Gillian Mears came to attention with The Grass Sister in 1996 (and yes, I bought it at the time) and Sue Woolfe’s marvellous Leaning towards Infinity in 1997.  (Someone gave it to me as a Christmas present).

gouldsfishIn some CWP years, you can see that the prize was going to established writers who already had an international profile, but if you skip to 2001 there’s Zakes Mda from South Africa with The Heart of Redness, and in 2002 Richard Flanagan won his first prize with real money for the magnificent Gould’s Book of Fish.  (I’ve got the first edition with the beautiful coloured pages, lucky me!) Sonya Hartnett picked up the prize in 2003 for Of a Boy.  I’d never heard of Andre Brink from South Africa until he won the CWP for The Other Side of Silence. What a breath-taking book that was! I went on to read everything I could find by Brink, and I still have more recent finds on the TBR.   (He died only this year, what a loss to world literature, a White South African demonstrating the power of the pen to effect political change.)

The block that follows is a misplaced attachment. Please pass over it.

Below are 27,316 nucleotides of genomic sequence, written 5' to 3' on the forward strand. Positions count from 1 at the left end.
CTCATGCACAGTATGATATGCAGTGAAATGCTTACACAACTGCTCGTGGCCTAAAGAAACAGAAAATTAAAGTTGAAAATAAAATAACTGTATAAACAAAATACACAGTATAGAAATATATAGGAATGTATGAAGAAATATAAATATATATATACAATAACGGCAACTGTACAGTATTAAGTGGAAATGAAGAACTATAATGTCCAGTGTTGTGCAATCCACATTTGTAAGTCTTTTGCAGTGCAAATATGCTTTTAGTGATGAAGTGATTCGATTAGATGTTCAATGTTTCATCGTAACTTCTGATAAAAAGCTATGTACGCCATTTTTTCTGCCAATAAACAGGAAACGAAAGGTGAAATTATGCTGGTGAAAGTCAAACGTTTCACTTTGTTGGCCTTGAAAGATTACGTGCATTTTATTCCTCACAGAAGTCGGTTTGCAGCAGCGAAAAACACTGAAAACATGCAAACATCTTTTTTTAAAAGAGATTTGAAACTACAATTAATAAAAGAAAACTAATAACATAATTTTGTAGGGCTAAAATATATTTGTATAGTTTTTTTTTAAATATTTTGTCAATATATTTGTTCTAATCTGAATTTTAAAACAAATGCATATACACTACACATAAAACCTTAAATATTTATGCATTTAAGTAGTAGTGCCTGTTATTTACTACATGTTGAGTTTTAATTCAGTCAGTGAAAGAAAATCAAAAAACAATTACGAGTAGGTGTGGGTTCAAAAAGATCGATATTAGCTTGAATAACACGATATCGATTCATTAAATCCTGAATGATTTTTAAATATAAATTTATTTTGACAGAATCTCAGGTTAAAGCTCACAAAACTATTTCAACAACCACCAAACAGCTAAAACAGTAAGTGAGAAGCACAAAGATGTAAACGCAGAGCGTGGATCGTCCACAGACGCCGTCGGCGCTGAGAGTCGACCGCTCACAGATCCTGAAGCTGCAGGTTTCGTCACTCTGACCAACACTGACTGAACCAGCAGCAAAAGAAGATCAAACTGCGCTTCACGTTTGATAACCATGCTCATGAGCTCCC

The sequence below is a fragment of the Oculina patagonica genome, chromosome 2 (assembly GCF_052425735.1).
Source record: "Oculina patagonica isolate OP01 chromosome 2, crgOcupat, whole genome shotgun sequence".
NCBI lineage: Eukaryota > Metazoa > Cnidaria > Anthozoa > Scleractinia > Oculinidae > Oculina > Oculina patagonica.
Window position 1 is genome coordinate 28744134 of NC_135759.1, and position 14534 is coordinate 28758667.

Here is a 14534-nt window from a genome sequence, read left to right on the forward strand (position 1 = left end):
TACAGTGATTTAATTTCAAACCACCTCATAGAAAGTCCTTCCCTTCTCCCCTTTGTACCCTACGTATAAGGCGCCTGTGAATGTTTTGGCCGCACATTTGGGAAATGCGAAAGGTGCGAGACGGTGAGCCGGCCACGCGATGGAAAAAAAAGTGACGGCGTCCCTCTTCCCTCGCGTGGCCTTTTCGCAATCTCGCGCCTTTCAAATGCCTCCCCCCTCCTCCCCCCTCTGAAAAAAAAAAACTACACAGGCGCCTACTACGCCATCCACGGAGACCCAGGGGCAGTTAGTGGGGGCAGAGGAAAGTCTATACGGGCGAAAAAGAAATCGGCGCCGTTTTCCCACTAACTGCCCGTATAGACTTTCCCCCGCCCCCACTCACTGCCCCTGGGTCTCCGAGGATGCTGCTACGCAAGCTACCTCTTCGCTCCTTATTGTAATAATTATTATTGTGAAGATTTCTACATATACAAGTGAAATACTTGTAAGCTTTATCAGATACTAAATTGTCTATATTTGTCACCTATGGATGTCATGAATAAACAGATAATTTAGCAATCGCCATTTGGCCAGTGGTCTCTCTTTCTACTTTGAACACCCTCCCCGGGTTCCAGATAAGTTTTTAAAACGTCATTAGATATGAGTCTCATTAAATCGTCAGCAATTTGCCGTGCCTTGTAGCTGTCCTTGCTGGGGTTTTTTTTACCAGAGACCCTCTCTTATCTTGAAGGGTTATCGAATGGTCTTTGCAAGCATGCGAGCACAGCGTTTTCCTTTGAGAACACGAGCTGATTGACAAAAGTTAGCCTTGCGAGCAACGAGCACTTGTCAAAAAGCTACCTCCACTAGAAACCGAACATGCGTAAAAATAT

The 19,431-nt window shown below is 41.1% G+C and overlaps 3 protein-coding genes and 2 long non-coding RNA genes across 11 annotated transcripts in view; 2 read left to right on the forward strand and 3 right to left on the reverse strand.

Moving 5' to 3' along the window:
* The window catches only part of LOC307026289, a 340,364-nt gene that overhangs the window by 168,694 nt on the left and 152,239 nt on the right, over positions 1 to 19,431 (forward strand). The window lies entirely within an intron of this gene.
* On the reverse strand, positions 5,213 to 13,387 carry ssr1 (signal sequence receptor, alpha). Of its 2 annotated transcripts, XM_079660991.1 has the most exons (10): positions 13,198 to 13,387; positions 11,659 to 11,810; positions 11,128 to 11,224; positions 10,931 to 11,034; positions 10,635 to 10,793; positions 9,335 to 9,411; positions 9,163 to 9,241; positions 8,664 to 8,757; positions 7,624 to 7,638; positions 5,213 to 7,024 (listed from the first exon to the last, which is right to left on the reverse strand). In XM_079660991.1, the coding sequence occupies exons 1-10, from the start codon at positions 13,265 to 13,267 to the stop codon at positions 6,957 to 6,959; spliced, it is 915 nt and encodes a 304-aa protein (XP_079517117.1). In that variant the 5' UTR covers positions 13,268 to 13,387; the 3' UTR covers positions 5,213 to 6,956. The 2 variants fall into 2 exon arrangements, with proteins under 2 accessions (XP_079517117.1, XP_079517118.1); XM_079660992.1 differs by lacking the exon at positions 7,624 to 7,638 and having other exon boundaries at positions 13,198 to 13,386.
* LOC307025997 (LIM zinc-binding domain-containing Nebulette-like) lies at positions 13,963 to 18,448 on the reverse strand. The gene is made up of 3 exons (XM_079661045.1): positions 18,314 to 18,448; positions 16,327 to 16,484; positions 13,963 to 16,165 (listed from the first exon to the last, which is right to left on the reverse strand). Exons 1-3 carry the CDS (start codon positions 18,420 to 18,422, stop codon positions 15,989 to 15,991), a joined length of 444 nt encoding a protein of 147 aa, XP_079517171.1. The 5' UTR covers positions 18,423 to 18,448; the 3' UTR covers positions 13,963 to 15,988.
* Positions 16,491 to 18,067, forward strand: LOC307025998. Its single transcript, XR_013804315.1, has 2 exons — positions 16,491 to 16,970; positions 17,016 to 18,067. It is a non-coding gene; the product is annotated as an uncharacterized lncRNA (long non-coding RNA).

someone-knows-my-nameKate Grenville came to international attention with The Idea of Perfection in 2001 when it won the Orange Prize, but it was the CWP that acknowledged her most important work, The Secret River in 2006 when she was pipped at the post for the Miles Franklin by Roger McDonald’s The Ballad of Desmond Kale.  2006 was also the year that I discovered Zadie Smith when she won the Europe and South Asia CWP for On Beauty (see my review of NW) and a year later we all discovered Canadian author Lawrence Hill taking out the prize for Someone Knows My Name (see my review).